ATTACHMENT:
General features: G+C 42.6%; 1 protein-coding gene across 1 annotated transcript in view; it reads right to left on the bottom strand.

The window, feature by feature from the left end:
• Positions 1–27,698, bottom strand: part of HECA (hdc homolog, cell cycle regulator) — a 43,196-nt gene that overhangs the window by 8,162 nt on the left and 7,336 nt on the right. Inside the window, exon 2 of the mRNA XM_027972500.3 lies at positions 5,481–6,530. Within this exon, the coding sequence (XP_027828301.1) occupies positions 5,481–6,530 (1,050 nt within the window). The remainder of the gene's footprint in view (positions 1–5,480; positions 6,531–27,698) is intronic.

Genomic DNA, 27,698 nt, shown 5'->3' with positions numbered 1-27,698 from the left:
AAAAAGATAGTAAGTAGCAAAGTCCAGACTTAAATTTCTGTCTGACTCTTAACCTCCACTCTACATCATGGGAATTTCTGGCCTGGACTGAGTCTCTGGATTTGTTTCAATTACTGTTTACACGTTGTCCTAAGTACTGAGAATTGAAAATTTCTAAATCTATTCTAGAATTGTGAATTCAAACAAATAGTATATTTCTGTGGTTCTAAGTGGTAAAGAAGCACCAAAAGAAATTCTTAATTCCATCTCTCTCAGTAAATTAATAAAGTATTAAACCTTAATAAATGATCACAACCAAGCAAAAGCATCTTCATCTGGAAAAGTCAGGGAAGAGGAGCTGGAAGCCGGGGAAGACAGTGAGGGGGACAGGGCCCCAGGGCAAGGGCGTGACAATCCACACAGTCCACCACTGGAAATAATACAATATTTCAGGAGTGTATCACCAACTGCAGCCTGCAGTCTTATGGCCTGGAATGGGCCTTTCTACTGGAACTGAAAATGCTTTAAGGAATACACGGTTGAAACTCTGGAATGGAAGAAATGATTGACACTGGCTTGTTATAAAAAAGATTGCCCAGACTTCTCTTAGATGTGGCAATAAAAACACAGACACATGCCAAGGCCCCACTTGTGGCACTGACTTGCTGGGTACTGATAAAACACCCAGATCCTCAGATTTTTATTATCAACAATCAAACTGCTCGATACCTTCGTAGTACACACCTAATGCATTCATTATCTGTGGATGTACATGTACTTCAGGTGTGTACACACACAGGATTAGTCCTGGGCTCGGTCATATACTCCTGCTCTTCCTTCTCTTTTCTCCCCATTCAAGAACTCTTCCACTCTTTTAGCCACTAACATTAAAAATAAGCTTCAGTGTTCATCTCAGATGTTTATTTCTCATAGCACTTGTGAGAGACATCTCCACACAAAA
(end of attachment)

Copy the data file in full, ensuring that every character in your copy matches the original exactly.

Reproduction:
General features: G+C 42.6%; 1 protein-coding gene across 1 annotated transcript in view; it reads right to left on the bottom strand.

The window, feature by feature from the left end:
• Positions 1–27,698, bottom strand: part of HECA (hdc homolog, cell cycle regulator) — a 43,196-nt gene that overhangs the window by 8,162 nt on the left and 7,336 nt on the right. Inside the window, exon 2 of the mRNA XM_027972500.3 lies at positions 5,481–6,530. Within this exon, the coding sequence (XP_027828301.1) occupies positions 5,481–6,530 (1,050 nt within the window). The remainder of the gene's footprint in view (positions 1–5,480; positions 6,531–27,698) is intronic.

Genomic DNA, 27,698 nt, shown 5'->3' with positions numbered 1-27,698 from the left:
AAAAAGATAGTAAGTAGCAAAGTCCAGACTTAAATTTCTGTCTGACTCTTAACCTCCACTCTACATCATGGGAATTTCTGGCCTGGACTGAGTCTCTGGATTTGTTTCAATTACTGTTTACACGTTGTCCTAAGTACTGAGAATTGAAAATTTCTAAATCTATTCTAGAATTGTGAATTCAAACAAATAGTATATTTCTGTGGTTCTAAGTGGTAAAGAAGCACCAAAAGAAATTCTTAATTCCATCTCTCTCAGTAAATTAATAAAGTATTAAACCTTAATAAATGATCACAACCAAGCAAAAGCATCTTCATCTGGAAAAGTCAGGGAAGAGGAGCTGGAAGCCGGGGAAGACAGTGAGGGGGACAGGGCCCCAGGGCAAGGGCGTGACAATCCACACAGTCCACCACTGGAAATAATACAATATTTCAGGAGTGTATCACCAACTGCAGCCTGCAGTCTTATGGCCTGGAATGGGCCTTTCTACTGGAACTGAAAATGCTTTAAGGAATACACGGTTGAAACTCTGGAATGGAAGAAATGATTGACACTGGCTTGTTATAAAAAAGATTGCCCAGACTTCTCTTAGATGTGGCAATAAAAACACAGACACATGCCAAGGCCCCACTTGTGGCACTGACTTGCTGGGTACTGATAAAACACCCAGATCCTCAGATTTTTATTATCAACAATCAAACTGCTCGATACCTTCGTAGTACACACCTAATGCATTCATTATCTGTGGATGTACATGTACTTCAGGTGTGTACACACACAGGATTAGTCCTGGGCTCGGTCATATACTCCTGCTCTTCCTTCTCTTTTCTCCCCATTCAAGAACTCTTCCACTCTTTTAGCCACTAACATTAAAAATAAGCTTCAGTGTTCATCTCAGATGTTTATTTCTCATAGCACTTGTGAGAGACATCTCCACACAAAA